Christ also told us that we go where our treasure is, meaning that we go where our thoughts are. If we are focused on the divine, we go to the Lord. So, if we follow the instructions of a true Master the logical consequence is that our attention will be focused within during that final hour. The idea that a person will go permanently to heaven, after being strongly attached to this world all through life, runs counter to the divine law. We must return to this world, if we are attached to it. So mystics plead with us to “know thyself” – we must attempt to contact the inner reality of Shabd within, whilst living.We must understand that ‘I’ am soul, and not this body, which will ultimately be discarded.
The mystics experience death as the casting off an old, worn-out garment. They are conscious of the fact that human life is temporary, and they prepare themselves (and teach us) how to be ready for death’s inevitable arrival. They describe dying as the end of suffering, the liberation of the soul, a merging into light and love, and a return to ultimate reality.
For the mystics, death is the change from darkness to light. So, when death takes a son, a daughter, a spouse or a parent, they do not question it. The problem the rest of us face is that we are so involved with daily living we find it difficult to accept that, at the physical level, this life is part of an endless chain of events controlled by destiny. Mystics explain that life does not begin with birth or end with death. When we accept reincarnation and karma not as a theory or some mental concept, but as a basic spiritual law, then we understand that death and life are part of nature’s cycles, just like summer and winter. However, the saints and mystics caution us that reliance on salvation after death (entailing no effort in life) is the height of self-deception. They say if salvation is not found during life, it will not automatically be ours after death.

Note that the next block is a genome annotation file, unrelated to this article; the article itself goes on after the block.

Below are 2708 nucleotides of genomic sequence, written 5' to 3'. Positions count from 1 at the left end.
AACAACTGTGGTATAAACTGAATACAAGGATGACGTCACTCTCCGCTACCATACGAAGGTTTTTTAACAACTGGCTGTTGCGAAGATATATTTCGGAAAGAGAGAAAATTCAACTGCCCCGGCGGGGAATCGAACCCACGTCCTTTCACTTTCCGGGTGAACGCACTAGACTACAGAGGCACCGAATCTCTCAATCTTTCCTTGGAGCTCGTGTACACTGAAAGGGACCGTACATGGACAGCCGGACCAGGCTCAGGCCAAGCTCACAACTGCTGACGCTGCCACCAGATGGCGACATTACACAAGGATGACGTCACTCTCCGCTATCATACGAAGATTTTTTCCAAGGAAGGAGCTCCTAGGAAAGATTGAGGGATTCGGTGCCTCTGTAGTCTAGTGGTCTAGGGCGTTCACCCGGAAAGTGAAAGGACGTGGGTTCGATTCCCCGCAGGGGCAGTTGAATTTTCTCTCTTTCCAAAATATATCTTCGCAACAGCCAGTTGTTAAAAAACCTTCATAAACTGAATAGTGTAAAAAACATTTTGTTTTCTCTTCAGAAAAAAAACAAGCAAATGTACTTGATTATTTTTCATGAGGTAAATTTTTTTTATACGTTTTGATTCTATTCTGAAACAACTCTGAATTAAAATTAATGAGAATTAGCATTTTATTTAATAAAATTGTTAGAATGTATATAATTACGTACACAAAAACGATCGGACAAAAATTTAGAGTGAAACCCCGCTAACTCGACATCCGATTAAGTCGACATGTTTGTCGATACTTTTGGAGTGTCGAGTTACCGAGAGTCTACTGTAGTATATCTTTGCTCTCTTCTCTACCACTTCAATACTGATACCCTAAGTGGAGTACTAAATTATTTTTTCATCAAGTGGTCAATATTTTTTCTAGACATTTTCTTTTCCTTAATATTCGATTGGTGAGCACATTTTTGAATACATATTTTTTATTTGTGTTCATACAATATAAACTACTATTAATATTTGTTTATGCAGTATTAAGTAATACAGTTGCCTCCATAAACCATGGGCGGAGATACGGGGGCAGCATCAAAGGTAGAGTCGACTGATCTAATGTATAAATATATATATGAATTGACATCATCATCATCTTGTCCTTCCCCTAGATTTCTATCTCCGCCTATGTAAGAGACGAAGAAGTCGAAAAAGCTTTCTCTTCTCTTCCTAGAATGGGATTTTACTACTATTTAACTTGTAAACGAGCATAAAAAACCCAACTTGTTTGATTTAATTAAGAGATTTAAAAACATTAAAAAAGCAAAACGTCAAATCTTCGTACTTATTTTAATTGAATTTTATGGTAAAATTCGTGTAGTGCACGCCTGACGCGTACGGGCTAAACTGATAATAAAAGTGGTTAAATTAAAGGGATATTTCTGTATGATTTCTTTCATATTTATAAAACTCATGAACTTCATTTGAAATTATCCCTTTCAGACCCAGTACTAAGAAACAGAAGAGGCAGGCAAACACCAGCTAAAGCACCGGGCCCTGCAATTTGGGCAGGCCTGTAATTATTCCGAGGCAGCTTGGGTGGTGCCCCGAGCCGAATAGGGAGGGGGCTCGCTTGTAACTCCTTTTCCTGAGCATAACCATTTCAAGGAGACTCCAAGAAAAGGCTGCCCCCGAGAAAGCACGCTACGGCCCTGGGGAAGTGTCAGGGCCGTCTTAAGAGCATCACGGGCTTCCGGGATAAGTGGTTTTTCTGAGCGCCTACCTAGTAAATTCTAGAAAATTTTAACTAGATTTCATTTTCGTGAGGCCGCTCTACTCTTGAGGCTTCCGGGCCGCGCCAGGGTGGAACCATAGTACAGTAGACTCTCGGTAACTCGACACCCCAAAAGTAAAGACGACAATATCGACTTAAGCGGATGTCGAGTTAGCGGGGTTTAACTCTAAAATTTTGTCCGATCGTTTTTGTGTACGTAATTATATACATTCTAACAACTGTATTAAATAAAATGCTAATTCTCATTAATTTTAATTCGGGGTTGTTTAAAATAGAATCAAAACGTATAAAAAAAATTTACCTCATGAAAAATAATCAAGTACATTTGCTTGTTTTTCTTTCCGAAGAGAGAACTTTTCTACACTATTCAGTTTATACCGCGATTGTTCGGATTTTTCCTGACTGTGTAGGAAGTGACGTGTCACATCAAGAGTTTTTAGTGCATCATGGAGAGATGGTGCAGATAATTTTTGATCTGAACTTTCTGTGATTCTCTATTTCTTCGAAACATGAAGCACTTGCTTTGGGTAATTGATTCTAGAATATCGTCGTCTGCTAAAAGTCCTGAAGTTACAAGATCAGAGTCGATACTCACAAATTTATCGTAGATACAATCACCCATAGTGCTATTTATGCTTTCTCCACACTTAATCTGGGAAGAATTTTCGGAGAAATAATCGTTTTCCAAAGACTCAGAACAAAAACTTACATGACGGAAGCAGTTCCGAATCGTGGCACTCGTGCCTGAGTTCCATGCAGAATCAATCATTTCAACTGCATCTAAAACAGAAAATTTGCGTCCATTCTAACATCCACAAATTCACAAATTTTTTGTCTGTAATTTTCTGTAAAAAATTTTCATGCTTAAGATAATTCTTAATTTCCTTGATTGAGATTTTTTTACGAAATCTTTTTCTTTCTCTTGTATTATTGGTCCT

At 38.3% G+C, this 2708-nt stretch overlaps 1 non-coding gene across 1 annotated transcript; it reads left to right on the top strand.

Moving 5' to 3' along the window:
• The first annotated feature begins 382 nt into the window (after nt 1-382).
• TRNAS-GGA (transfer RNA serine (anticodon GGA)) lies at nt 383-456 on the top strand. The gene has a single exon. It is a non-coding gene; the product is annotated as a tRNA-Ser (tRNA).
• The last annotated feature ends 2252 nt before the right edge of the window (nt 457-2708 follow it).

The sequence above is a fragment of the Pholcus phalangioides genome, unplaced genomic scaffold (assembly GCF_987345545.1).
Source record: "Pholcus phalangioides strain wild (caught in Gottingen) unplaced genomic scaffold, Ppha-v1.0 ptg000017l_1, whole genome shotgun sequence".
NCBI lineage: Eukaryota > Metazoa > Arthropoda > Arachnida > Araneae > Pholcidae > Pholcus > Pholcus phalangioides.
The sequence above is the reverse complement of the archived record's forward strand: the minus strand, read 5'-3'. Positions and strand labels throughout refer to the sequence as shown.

The karmic web is extremely complex, the general rule being that what goes around comes around. Only by direct perception through meditation can we understand that from the spiritual perspective, everything is the Lord’s will, and all is as it should be. It really is possible for all of us to go through this life joyfully and without fear, but we cannot do so until we reach the point when, through meditation, we realize that this body is an illusion; it is not real but is merely a vehicle to be used for the purpose of spiritual realization. And that was precisely the message of the crucifixion of Jesus Christ and indeed all mystics who were physically persecuted.